Friday, July 25, 2014

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EOD technician shortage


Corps seeks to end EOD shortageCHERRY POINT, N.C. — After years of pressing for more and more explosive ordnance disposal Marines, the Corps expects to fill a shortage in that field by October.

As of May, there were 456 enlisted Marines with the primary military occupational specialty of EOD technician, according to information supplied by Marine Corps manpower officials. Additionally, 142 enlisted Marines have completed EOD training, and that puts the Corps at 90 percent of its requirement for 663 enlisted Marines.

The Corps “expects to attain 100 percent of the requirement by the end of FY08,” manpower officials said.

That’s good news for Marines in a job that has been in high demand due to the use of improvised explosive devices by insurgents in Iraq and Afghanistan. The demand has translated into high deployment tempos, as much as seven months on, five off.

“[Operation Iraqi Freedom/Operation Enduring Freedom] has brought EOD into the spotlight,” said Sgt. John Rudd, an EOD technician with the team at Marine Corps Air Station Cherry Point, N.C. “We are now so much more visible. We’ve had to grow because IEDs have become a buzzword, because EOD has become a buzz job.”

EOD was once one of the Corps’ best-kept secrets, small assets able to tag along with bigger outfits, such as Marine expeditionary units, Rudd said.

Now EOD Marines who aren’t overseas diffusing and detonating bombs intended to cripple convoys and kill U.S. troops are busy briefing and training units preparing to deploy. Some of that pre-deployment education includes how to spot IEDs and the insurgency’s latest tactics involving homemade bombs.

Meanwhile, EOD technicians still conduct range sweeps looking for unexploded ordnance, and respond to calls from the community when someone stumbles upon, say, a box of grenades grandpa kept from World War II. Rudd is part of the air station’s bomb squad, responsible for an 18-county area in eastern North Carolina.

With the demand outweighing the supply, the Corps has focused on increasing the manpower requirement for the EOD community. That has meant big-time re-enlistment bonuses for Marines who make a lateral move into the EOD field.

Re-up bonuses among highest

The Corps began offering some of its highest re-enlistment bonuses — $52,500 to $80,000 — for lateral movers to EOD last fall. The bonuses are paid for a couple of reasons, manpower officials say: one, to retain experienced Marines and two, to keep that experienced Marine within that MOS.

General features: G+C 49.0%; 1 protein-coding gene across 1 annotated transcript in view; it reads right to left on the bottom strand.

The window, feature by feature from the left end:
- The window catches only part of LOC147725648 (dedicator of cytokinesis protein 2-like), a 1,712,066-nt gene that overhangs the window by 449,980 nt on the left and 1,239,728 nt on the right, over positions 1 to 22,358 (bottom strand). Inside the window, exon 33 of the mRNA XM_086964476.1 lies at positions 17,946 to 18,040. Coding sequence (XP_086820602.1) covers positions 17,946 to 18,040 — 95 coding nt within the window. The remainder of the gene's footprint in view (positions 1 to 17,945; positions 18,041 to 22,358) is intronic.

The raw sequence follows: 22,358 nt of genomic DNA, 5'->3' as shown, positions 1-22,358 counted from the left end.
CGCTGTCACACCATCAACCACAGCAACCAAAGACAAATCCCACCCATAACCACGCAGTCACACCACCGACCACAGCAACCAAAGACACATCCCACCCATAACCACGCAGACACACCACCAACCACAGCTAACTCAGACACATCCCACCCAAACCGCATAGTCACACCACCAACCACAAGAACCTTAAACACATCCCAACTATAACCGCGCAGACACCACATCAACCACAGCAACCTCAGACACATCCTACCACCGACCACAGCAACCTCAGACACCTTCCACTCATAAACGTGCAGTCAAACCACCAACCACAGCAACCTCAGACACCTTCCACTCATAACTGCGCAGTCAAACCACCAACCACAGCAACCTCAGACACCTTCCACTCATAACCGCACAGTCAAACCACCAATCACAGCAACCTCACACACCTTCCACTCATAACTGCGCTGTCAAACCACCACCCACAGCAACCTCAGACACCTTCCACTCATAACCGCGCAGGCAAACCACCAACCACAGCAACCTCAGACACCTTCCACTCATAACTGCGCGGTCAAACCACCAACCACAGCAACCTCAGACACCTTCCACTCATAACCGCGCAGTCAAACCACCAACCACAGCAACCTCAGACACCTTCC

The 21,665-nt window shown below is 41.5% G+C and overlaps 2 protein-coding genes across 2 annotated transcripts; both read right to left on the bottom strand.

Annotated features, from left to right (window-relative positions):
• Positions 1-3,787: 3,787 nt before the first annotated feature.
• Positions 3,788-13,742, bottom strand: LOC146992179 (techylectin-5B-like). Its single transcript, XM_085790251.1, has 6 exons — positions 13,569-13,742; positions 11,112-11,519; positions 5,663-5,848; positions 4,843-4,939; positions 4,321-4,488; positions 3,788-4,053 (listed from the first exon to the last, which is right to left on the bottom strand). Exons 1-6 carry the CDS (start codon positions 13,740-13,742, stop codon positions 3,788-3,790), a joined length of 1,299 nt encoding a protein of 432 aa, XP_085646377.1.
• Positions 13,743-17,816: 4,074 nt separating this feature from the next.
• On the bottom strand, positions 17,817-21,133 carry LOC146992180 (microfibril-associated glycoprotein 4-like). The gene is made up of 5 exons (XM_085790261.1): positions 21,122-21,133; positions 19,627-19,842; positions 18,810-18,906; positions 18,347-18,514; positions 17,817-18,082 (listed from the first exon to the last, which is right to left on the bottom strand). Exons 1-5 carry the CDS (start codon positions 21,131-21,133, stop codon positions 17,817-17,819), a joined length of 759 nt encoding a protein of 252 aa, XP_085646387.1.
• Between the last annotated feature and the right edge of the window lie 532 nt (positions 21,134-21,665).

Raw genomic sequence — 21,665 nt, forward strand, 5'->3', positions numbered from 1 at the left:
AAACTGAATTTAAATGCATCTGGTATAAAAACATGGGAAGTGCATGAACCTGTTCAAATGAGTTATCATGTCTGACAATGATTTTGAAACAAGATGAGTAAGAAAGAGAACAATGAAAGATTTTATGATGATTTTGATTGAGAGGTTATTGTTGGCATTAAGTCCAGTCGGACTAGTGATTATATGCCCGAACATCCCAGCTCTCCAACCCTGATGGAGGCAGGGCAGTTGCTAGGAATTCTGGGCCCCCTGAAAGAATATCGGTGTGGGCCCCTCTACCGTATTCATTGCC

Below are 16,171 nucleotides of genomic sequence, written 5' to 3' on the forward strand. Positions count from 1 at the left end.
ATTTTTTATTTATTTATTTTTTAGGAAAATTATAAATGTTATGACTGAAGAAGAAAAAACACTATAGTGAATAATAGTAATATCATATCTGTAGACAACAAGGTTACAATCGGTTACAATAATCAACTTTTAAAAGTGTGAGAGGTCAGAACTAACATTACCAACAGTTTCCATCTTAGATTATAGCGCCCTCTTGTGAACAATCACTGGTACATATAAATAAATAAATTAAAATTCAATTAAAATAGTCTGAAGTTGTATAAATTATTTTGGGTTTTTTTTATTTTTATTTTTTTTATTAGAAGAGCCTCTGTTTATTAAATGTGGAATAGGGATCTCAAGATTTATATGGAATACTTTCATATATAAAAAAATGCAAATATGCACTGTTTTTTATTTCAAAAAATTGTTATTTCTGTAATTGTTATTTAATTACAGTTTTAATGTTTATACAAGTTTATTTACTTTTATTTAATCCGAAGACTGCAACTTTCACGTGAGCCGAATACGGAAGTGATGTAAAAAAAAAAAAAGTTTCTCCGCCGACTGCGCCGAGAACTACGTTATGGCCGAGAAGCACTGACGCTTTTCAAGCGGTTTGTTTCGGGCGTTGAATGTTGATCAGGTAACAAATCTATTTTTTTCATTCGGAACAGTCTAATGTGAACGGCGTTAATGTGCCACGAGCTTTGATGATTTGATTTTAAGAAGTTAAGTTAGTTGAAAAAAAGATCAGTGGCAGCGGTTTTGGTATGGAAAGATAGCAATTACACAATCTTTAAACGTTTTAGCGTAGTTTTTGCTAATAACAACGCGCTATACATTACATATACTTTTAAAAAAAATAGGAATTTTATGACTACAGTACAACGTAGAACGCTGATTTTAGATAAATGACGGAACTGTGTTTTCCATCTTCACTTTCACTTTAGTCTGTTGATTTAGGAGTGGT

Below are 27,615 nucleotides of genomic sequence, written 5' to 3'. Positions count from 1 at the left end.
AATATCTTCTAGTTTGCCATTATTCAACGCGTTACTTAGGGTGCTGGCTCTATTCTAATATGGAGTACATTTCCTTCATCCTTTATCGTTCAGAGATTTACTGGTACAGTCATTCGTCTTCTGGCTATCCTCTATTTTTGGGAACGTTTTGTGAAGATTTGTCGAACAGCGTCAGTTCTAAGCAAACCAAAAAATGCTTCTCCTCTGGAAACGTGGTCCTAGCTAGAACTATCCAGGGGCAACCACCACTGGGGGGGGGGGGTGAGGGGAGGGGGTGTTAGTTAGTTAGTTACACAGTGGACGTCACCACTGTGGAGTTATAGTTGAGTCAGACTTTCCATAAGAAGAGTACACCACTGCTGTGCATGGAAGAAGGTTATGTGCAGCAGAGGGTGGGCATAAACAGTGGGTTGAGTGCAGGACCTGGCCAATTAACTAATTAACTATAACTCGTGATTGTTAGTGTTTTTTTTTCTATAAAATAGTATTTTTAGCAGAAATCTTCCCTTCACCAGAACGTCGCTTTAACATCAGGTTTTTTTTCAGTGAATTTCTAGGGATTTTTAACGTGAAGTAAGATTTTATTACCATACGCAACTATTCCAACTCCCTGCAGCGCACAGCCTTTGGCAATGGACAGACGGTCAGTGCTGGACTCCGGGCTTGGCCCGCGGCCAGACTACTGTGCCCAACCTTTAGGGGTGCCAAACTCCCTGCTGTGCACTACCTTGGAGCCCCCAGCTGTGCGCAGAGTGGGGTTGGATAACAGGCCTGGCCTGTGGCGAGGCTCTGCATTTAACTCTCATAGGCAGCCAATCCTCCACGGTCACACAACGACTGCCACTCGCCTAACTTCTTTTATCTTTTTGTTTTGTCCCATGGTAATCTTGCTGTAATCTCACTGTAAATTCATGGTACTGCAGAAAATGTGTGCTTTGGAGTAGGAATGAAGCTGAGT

Lateral movers do not get paid the bonus until they’ve completed MOS training at the Naval School Explosive Ordnance Disposal at Eglin Air Force Base, Fla., according to a Corps-wide message released in October 2007. MarAdmin 628/07 also states that corporals who laterally move receive non-competitive promotion to sergeant once they meet their minimum time-in-service and time-in-grade requirements.

EOD technicians are entitled to $150 a month demolition pay if they perform live explosive demolition during a calendar month.

Not every Marine is automatically eligible to laterally move into the job of EOD technician. Movers must be corporals or sergeants with general technical scores of 110 or higher. Those eligible must be willing to extend or re-enlist to have 36 months of obligated service once they enter EOD school, be at least 21 years old and eligible for a security clearance.

They must also be interviewed by an EOD officer or staff non-commissioned officer, have normal color vision and no “claustrophobic tendencies,” Rudd said. Finally, EOD candidates must be U.S. citizens and have no mention of prior drug use in their military records.

“Personality plays a pretty big role,” Rudd said. “If the attitude and personality don’t fit, they’re not going to make it.”

Since the latest bonuses were announced, only two to three Marines have been interviewed at the air station’s EOD office. So far, no one has made the cut.

The process, which takes anywhere from two to three hours, includes running the physical fitness test and a bomb suit test to check for signs of claustrophobia, Rudd said.

Those who make it into EOD school face months of intense training.

“No BS, EOD school was the toughest military school I’ve been to,” Rudd said. “But making EOD school easy would not help us.”

The school, which is jointly staffed by the four military services, trains about 800 students each year, according to Eglin’s Web site. Marines, soldiers and airmen have 134 academic training days, while sailors have 198.

Marine officials at the school declined to comment on how many Marines attend the course each year or the attrition rate among their students.

Rudd said that the risks involved with the job have prompted some to find other work. For EOD techs, it’s all about mitigating risks, he said.

“Could I die? Sure. There are guys who have walked away,” he said. “Do you want to walk up to an IED that you know is there, or do you want to walk up to an IED you don’t know is there? That’s how I look at it. You have to be able to analyze your situation.”




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